When you shop at a leading online retailer or use your debit card to buy a hundred dollars worth of groceries at the supermarket, you expect to pay safely and securely.
Shoppers expect big box store security when they patronize your small business.
They may expect even better security if they know you personally, and every small business owner knows (or is learning) the power of making personal connections with your customers.
You owe it to yourself, your business, and your customers to find the right solution for your merchant services.
No one can guarantee 100 percent security 100 percent of the time, but you can save yourself and your customers a lot of headaches by doing a little homework before choosing a provider.
Will You Need a Degree to Use the Service?
You should also make sure you find a small business merchant service you can figure out how to use.
A family friend and fellow business owner started using a credit card authorization service a few years ago that her bank recommended.
She couldn’t get the service connected to her site. She asked me for help, and I couldn’t figure it out either except for the most basic integration method which didn’t include a lot of the features she was paying for.
We needed an actual computer programmer to write the code into her web site.
These days you should be able to find a service you can use without first taking a hand-coding course at your local community college.
Credit Cards 101: Knowing POS From EMV From PCI
That being said, a little bit of knowledge goes a long way, saving you time and money as you decide on merchant services for your small business.
If you simply need to run credit cards safely and securely at your hot dog stand, you probably don’t need an entire point-of-sale (POS) system that includes inventory control and a time clock for your employees.
At the same time, if you never encounter a customer in person, you probably don’t need an EMV (chip) reader to interpret the data in the chips embedded in credit cards.
Again, it depends on what your business needs:
When to Get a POS System
Leading point-of-sale (POS) platforms such as Square and ShopKeep can do more than simply accept credit cards.
A POS can do a lot more, such as:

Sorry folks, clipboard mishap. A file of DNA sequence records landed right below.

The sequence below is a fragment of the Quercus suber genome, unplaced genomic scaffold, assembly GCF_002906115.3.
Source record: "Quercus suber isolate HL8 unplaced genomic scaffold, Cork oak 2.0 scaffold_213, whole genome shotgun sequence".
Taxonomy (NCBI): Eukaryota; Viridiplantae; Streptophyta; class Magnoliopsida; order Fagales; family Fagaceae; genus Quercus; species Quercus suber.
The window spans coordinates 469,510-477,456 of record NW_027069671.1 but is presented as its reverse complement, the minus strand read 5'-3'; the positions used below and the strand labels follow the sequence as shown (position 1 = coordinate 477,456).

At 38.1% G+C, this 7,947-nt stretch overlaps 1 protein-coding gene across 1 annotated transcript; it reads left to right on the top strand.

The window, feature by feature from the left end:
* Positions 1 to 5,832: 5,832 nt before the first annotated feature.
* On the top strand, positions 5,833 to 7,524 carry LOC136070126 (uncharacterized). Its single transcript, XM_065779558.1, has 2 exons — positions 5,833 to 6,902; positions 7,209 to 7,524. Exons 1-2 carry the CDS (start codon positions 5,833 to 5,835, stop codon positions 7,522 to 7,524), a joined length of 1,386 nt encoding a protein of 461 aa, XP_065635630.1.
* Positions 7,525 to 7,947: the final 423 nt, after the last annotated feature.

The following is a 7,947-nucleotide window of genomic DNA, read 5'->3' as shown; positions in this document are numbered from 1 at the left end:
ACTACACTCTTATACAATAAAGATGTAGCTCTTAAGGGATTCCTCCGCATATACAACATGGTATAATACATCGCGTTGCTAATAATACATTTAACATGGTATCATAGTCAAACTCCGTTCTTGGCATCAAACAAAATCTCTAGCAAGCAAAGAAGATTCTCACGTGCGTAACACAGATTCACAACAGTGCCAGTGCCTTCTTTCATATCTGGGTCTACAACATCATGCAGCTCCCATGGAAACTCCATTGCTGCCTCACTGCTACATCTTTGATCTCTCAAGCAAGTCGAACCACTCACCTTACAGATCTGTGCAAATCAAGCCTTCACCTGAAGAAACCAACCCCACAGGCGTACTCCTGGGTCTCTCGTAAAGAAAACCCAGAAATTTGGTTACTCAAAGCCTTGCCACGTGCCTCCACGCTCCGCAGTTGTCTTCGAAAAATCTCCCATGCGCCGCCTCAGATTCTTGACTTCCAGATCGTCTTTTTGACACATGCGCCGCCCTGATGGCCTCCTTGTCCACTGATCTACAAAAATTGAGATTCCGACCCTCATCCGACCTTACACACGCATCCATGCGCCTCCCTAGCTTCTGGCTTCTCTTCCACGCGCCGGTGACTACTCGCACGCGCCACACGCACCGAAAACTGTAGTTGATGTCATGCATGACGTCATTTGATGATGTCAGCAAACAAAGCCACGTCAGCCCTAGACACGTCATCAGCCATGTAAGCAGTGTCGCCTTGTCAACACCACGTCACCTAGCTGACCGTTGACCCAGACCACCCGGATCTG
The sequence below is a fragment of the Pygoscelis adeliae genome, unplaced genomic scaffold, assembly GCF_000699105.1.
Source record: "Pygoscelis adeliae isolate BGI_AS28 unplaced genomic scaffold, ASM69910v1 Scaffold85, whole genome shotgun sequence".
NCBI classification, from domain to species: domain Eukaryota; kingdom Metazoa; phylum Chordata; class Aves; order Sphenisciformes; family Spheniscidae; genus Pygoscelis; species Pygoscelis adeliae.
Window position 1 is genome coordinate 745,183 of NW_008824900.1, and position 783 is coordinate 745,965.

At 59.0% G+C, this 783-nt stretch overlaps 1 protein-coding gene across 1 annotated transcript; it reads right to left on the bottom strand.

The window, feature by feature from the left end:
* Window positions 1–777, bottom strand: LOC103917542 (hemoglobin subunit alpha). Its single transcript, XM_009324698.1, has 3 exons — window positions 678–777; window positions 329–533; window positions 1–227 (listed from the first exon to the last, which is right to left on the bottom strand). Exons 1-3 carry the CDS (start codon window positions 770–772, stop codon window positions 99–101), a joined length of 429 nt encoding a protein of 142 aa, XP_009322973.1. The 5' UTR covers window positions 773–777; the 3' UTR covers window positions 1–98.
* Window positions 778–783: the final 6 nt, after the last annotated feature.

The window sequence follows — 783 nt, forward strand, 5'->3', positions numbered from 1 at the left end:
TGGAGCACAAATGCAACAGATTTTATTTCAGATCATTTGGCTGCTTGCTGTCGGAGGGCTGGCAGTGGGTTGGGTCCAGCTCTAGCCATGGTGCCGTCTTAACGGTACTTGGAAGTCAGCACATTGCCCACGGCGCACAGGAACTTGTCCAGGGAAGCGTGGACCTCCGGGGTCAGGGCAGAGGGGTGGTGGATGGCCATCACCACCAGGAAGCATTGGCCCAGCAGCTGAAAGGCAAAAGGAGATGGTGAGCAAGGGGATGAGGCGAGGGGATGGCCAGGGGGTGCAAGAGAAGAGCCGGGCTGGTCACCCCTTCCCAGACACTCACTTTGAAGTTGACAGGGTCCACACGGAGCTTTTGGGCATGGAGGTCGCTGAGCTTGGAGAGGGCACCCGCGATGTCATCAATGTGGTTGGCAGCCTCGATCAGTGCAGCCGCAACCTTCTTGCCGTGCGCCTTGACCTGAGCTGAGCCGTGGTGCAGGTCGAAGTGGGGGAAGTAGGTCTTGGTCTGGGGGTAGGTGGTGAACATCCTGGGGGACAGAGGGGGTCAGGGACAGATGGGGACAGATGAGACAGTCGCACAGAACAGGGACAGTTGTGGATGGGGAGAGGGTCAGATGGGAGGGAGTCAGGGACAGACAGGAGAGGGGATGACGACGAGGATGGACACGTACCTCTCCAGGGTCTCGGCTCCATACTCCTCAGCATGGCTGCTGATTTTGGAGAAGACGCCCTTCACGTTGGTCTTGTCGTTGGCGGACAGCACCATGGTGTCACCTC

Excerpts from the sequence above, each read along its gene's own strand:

- Tracking inventory: You can keep track of inventory and even download .csv files to integrate with your business’s other systems.
- Collecting feedback: Point-of-sale systems often give you built-in customer surveys and forums for customer reviews which can help generate more business, particularly if you’re doing a great job.
- Analyzing customer behavior: Modern POS systems can also analyze customer habits such as what time certain products sell more quickly. Some even associate purchases with individual credit cards meaning the system can present your customer with personalized shopping suggestions.
- Employee management: A POS portal can double as a time clock and a way to reconcile tips. You can give specific employees, such as your manager or other staff leaders, access to these features or keep them to yourself.
Some POS systems include credit card processing while others allow you to find your own credit card processing service to integrate into the POS system.
If your business needs this kind of power, a POS system can make your life a lot easier. If not, you may be paying for a lot of muscle you’ll never use.
When to Get a Card Processor
Some business owners just need a credit card reader to integrate into their existing systems.
You’ll find a lot of options online, and we’ll look at a few below. Even if you already have a card reader, now may be a good time for an update.
Security measures change regularly. Recently, chip readers (EMV) and mobile pay scanners joined pin pads, signature pads, receipt printers, and swipe readers as standard equipment for card processors.
The Payment Card Industry (PCI) sets compliance guidelines designed to keep cardholders safe.
If your card reader’s security is out of date there’s a chance your bank won’t support you in case of fraud.
What About Online-Only Payments and eCommerce?
Accepting payments on your company’s web site can help your small business grow, and if you have an online-only business, you can probably keep things pretty simple.